Mama’s away at Christmas

End of year traditions and festivities seem to awaken the dormant beast of homesickness in even the most settled of migrants, let alone the new arrivals. Whether it’s Christmas, Thanksgiving, Chanukah or another end of year festival, the sense of distance from “home” and loved ones seems amplified.

carols on darling
Carols in sandals and Santa shorts…

Of course, others may raise a silent cheer that they can escape the stress, obligations or family entanglements the “festive” season can bring. Nevertheless, in the expat mothers’ Facebook groups and on twitter, I’ve seen numerous posts expressing deep sadness about not being able to continue family traditions, about being far from loved ones and overall a sense of it just not feeling “right” – especially for us northern hemisphere types contemplating the festive season in sandals rather than snow boots.

Mums online talk about “putting a brave face on” for the kids, trying to find ways of creating new rituals for them, or incorporating some of their favourite elements from their home traditions.

For me, those feelings are more muted, mostly because I actually spent many happy Christmases in Australia as a child, visiting my mum’s family. So Christmas on the beach brings back as many childhood memories as a Christmas walk by the River Thames. And with parents arriving next week, and my father in law in January, we won’t be yearning for family either.

Having said that, here are a few things that appear completely weird to me about Christmas as a midsummer festival:

  1. Mulled wine. I don’t think I’ve ever seen it here and for good reason. Even the thought of drinking hot wine brings me out in a sweat! The smell of cloves and cinnamon conjures up a sensation of cosy kitchens, not breezy, sun-drenched verandahs.
  2. Father Christmas in fur-lined clothes and a massive beard.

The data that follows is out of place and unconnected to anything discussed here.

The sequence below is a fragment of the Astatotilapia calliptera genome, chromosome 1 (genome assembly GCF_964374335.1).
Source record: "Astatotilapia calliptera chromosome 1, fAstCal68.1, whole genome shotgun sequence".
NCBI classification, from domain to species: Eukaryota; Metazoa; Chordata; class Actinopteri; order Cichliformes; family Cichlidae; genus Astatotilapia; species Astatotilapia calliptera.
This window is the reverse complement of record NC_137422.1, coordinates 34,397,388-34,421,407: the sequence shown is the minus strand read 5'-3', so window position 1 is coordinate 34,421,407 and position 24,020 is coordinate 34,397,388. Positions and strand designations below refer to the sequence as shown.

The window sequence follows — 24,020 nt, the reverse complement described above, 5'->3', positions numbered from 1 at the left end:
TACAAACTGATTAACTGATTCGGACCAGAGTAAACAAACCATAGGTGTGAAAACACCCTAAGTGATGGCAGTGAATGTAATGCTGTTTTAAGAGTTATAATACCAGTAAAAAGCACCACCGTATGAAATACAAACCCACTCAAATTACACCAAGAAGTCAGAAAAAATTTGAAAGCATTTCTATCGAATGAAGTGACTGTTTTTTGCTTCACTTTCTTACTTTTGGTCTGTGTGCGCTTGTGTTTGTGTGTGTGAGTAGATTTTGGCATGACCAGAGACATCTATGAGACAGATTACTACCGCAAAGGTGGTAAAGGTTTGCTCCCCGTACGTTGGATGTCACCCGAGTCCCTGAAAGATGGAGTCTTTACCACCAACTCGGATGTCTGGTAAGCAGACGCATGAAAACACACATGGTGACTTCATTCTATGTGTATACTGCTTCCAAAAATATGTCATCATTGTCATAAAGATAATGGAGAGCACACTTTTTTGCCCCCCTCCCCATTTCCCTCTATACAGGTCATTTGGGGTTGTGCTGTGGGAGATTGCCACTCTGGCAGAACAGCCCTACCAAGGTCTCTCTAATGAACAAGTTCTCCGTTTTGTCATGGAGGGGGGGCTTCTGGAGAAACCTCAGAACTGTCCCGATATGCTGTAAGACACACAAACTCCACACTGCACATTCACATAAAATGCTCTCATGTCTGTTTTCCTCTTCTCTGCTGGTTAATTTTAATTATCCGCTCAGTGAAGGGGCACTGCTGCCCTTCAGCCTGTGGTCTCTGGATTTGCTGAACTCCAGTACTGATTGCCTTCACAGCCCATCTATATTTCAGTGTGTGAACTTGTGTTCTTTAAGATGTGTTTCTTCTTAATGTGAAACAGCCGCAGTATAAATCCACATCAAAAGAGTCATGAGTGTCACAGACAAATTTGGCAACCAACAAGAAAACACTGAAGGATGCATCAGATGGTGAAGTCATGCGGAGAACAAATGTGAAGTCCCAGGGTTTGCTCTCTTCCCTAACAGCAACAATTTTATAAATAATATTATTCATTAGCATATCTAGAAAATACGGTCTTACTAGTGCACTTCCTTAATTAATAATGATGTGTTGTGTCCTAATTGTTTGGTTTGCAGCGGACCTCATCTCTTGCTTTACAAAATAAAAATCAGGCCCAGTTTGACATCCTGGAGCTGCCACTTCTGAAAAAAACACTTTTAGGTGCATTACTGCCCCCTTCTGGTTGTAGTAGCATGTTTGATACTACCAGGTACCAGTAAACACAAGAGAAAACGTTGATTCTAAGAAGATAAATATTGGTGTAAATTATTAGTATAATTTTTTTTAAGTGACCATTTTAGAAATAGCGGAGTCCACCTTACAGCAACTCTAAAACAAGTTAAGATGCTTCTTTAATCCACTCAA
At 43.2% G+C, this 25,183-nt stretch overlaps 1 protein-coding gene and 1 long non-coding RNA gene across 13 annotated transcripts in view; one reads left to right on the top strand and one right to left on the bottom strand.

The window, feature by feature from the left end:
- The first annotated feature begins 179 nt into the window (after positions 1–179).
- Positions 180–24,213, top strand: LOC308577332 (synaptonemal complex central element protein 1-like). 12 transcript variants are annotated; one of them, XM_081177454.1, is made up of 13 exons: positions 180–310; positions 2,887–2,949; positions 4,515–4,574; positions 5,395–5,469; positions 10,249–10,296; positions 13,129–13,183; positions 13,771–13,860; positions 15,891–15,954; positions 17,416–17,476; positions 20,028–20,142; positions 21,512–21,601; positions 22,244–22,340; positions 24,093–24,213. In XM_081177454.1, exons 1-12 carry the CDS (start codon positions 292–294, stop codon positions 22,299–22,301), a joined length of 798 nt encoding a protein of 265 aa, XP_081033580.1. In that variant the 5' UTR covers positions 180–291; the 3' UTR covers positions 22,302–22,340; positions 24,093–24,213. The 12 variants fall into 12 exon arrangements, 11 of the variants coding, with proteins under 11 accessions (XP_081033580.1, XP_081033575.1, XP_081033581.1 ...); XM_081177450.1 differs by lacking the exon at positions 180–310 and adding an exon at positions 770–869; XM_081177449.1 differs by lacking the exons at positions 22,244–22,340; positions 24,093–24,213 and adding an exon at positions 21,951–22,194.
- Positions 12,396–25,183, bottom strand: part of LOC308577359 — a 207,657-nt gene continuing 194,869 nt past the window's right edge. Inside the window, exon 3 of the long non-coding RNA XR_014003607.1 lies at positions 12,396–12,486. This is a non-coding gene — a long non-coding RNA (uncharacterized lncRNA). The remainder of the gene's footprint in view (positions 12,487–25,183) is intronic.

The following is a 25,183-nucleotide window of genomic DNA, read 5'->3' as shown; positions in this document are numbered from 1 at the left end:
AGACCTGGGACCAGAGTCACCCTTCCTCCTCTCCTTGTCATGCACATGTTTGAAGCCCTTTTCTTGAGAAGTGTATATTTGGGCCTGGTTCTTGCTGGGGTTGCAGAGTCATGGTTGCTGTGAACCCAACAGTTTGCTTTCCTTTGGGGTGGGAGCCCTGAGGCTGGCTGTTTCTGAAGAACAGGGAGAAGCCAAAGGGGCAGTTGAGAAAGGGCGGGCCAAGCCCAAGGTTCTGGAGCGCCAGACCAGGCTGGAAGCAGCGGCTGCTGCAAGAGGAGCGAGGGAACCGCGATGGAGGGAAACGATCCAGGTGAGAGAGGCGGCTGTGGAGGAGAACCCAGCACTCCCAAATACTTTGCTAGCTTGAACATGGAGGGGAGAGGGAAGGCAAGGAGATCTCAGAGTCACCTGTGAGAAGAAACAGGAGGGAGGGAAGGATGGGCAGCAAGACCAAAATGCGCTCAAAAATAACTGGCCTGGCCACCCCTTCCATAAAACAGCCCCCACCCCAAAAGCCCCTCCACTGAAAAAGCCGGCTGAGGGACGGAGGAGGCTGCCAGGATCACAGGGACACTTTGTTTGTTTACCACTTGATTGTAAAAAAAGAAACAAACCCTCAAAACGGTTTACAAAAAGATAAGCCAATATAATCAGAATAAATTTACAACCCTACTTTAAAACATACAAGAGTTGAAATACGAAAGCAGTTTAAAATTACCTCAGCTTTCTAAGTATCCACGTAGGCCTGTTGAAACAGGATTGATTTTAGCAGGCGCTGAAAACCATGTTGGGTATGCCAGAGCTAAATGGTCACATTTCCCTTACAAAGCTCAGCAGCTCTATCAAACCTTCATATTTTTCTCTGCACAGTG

santa at the fish markets
    Even elves have to buy their Christmas prawns somewhere…

    Spare a thought for the poor guys dressing up to bring sweaty joy to kids’ parties everywhere. At least the shopping centre Santas get air-con.

  3. References to snow. Snowy carols, snowflake decorations, inflatable snowmen. It all just makes me want to break out into Olaf’s “In Summer” song from Frozen.
  4. Hot turkey dinners. Who wants to have the oven on all day in 30+ degree heat? Lots of people do opt for seafood and salads but the roast lunch persists. Personally, I’d be afraid of sinking during my afternoon ocean dip if I ate all that, not to mention Christmas pud.

How about you? Does the “festive” season awaken the dormant homesickness in you? What do you miss about Christmas (or Chanukah, or Thanksgiving…) at home? What do you embrace about the celebrations where you are? Have you incorporated any of your home traditions? 

As well as being a mother away from home at Christmas, I am researching migrant mothers and online communities for my PhD. Find out more at the Mamas Away Facebook page and take my survey.

If you’re in Australia, I’ll be interviewing mothers in 2016, so if you’re interested, let me know (my email address is at the end of the survey). I’m particularly looking for mothers who have set up or who run online groups for migrant/expat mothers in their local area, and also mothers who use online groups and networks. Don’t be shy; get in touch!

Seychelles Mama



7 thoughts on “Mama’s away at Christmas

  1. Great post Leah, never really stop feeling excited for Christmas just because of the heat, although I totally agree about the weirdness of Christmas songs when it’s very hot!!!
    We still indulge in a full on turkey dinner, I love it, mulled wine too!! I think if we’d brought our kids from the uk to here we might struggle more but it’s all our little guys have known so it doesn’t impact them!
    Thanks for linking up for myexpatfamily lovely to have you join in!


  2. I just can’t get my head round Christmas being in summer! At least here in Mexico we are in winter, although it may not be all that cold most of the time, it does feel a bit colder than the rest of the year! This year, though, we’re going the beach for Christmas so that will be pretty strange. #MyExpatFamily


  3. Ha you and I have the opposite problem. I’m so used to being in Australia for Christmas so being in a cold environment feels very strange. This year I even had mulled wine for the first time. It certainly takes on a whole new feel. Yes it’s always a tough time isn’t it being away from family. We were lucky to have my mum & dad in China last year….this year we hightailed it to Malaysia’s warm beaches and relaxed, which for me felt kind of normal. Not so much though for my British husband. 😉


    1. It actually rained quite a lot before Christmas so one day after taking the boys out splashing in puddles I came back and made mulled wine, heated a mince pie, and felt quite at home. And we still got to have a sunny Christmas day at the beach, so best of both worlds 🙂


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